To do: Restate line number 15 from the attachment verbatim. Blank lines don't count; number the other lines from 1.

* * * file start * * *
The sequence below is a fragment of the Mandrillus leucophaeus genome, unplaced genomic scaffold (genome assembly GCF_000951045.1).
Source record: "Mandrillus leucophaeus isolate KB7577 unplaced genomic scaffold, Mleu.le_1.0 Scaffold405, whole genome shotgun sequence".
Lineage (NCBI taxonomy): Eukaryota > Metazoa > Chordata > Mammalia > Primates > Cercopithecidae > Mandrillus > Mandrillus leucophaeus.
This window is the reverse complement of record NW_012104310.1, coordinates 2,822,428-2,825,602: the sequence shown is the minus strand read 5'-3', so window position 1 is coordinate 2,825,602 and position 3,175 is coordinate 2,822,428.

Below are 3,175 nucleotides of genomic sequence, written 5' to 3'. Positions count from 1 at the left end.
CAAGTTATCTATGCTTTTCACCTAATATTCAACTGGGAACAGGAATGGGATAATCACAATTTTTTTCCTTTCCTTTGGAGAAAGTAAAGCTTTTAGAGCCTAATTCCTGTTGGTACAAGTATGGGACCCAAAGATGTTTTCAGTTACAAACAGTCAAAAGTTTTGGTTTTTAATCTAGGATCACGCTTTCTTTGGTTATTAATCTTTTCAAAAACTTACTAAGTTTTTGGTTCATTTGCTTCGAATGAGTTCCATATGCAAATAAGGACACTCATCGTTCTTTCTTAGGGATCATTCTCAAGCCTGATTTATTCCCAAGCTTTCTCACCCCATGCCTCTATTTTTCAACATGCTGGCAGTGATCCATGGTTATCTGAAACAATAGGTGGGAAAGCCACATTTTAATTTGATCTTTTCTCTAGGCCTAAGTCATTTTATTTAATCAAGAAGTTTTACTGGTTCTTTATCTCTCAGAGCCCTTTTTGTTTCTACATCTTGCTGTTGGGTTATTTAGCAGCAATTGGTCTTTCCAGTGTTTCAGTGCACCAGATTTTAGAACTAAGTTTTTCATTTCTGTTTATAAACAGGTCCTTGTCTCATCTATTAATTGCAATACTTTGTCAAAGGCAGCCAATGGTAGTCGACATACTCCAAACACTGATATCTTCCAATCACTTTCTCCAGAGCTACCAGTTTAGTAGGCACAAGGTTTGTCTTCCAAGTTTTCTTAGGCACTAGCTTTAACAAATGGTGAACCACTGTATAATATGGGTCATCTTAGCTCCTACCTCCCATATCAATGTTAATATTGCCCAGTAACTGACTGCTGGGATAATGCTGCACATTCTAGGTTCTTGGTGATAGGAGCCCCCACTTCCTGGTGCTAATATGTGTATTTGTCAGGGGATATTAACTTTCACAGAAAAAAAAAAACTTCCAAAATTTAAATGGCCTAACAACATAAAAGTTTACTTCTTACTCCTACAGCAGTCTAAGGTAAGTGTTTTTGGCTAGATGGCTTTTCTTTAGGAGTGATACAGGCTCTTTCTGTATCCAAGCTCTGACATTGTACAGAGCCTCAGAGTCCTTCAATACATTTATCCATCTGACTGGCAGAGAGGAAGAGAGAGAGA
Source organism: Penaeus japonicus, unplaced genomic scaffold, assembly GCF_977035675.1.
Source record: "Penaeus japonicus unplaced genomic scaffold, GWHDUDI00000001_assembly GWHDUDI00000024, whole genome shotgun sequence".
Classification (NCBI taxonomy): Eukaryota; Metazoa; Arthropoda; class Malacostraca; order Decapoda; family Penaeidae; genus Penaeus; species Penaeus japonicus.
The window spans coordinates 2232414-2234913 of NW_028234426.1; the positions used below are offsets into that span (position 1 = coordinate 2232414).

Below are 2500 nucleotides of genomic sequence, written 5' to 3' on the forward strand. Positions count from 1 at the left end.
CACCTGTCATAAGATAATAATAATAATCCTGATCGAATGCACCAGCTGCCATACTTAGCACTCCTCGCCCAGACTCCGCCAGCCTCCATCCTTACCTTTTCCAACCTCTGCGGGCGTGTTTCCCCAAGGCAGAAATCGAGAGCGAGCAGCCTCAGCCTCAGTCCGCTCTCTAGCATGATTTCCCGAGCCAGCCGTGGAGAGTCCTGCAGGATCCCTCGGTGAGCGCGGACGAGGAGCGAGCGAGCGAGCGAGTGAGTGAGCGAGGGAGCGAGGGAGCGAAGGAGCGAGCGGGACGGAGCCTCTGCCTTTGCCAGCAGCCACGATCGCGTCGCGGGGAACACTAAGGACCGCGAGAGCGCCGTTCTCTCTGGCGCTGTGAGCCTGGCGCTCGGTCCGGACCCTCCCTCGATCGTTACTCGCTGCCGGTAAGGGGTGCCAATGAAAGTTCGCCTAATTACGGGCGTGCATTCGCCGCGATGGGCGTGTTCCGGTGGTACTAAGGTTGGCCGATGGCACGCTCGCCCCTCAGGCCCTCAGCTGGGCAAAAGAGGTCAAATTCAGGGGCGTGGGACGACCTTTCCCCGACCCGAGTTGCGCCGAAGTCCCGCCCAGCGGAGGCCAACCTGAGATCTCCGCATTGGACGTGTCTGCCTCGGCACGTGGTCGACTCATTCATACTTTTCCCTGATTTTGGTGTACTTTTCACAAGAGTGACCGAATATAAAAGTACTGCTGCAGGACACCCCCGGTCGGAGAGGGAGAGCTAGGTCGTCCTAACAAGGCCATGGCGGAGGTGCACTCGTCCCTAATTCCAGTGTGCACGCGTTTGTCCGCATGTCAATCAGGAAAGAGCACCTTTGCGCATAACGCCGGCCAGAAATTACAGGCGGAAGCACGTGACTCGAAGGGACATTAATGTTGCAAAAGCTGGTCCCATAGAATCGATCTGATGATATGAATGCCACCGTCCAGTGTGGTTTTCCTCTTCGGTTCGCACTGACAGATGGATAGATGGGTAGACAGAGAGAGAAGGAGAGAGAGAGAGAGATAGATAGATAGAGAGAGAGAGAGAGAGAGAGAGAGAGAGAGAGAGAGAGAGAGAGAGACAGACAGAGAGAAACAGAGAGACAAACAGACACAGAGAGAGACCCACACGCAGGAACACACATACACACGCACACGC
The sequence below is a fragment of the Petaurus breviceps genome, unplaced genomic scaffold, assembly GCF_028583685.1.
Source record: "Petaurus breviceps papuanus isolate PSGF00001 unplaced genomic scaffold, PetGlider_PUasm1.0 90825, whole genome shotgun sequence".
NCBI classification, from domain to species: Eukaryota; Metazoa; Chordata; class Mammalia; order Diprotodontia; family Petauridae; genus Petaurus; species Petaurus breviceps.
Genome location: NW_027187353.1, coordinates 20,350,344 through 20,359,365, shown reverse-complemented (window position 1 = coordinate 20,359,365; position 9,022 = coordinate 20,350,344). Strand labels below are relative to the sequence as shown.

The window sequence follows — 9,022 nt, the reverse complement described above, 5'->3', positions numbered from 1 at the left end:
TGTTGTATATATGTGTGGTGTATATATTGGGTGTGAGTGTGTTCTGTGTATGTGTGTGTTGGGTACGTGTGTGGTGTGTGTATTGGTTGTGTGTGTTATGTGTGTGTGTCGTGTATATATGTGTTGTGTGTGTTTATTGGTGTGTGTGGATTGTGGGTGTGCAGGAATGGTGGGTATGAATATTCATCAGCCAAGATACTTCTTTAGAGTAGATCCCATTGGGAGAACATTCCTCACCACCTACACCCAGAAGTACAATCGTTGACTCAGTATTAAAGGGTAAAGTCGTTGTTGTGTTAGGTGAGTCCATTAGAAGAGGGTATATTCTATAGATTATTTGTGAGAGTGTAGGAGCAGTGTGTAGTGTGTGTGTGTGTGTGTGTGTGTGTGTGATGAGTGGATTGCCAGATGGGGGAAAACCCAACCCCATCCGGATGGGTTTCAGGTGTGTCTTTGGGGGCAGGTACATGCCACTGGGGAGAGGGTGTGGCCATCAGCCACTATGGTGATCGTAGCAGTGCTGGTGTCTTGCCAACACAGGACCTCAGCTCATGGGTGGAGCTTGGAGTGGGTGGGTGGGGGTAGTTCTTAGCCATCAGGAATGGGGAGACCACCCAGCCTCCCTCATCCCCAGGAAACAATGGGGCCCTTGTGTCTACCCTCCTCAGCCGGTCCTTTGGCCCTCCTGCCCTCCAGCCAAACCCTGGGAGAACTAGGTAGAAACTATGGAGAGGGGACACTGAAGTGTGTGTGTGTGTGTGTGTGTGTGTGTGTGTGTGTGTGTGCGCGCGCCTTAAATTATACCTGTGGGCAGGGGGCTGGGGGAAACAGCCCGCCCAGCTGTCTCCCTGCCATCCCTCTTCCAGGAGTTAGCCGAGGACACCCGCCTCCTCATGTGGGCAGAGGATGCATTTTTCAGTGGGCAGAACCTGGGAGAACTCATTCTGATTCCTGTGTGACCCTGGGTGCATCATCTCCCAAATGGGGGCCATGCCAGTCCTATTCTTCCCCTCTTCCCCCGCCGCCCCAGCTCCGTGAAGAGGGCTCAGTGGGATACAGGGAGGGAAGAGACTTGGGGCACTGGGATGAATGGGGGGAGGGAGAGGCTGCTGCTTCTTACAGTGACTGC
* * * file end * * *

NCBI classification, from domain to species: Eukaryota; Metazoa; Chordata; class Mammalia; order Diprotodontia; family Petauridae; genus Petaurus; species Petaurus breviceps.